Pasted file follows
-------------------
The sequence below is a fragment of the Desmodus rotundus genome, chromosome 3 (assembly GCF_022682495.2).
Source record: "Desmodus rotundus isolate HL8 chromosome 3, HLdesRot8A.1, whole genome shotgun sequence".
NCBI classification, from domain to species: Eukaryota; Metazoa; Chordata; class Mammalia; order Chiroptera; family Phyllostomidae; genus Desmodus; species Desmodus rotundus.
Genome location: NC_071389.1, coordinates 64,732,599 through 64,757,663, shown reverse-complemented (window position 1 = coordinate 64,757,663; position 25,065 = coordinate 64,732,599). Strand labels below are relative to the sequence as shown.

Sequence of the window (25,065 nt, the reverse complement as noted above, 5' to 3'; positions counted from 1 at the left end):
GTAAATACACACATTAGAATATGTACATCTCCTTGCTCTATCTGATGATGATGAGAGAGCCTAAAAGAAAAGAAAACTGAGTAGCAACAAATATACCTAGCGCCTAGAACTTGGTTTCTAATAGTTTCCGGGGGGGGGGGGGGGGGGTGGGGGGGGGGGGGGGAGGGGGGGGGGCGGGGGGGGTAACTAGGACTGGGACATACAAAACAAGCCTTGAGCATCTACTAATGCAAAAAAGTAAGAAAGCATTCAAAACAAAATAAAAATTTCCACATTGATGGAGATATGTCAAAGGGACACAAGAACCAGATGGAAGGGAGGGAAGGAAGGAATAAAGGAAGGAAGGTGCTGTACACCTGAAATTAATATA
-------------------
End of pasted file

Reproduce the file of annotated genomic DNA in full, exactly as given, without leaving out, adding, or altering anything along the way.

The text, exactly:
The sequence below is a fragment of the Desmodus rotundus genome, chromosome 3 (assembly GCF_022682495.2).
Source record: "Desmodus rotundus isolate HL8 chromosome 3, HLdesRot8A.1, whole genome shotgun sequence".
NCBI classification, from domain to species: Eukaryota; Metazoa; Chordata; class Mammalia; order Chiroptera; family Phyllostomidae; genus Desmodus; species Desmodus rotundus.
Genome location: NC_071389.1, coordinates 64,732,599 through 64,757,663, shown reverse-complemented (window position 1 = coordinate 64,757,663; position 25,065 = coordinate 64,732,599). Strand labels below are relative to the sequence as shown.

Sequence of the window (25,065 nt, the reverse complement as noted above, 5' to 3'; positions counted from 1 at the left end):
GTAAATACACACATTAGAATATGTACATCTCCTTGCTCTATCTGATGATGATGAGAGAGCCTAAAAGAAAAGAAAACTGAGTAGCAACAAATATACCTAGCGCCTAGAACTTGGTTTCTAATAGTTTCCGGGGGGGGGGGGGGGGGGTGGGGGGGGGGGGGGGAGGGGGGGGGGCGGGGGGGGTAACTAGGACTGGGACATACAAAACAAGCCTTGAGCATCTACTAATGCAAAAAAGTAAGAAAGCATTCAAAACAAAATAAAAATTTCCACATTGATGGAGATATGTCAAAGGGACACAAGAACCAGATGGAAGGGAGGGAAGGAAGGAATAAAGGAAGGAAGGTGCTGTACACCTGAAATTAATATA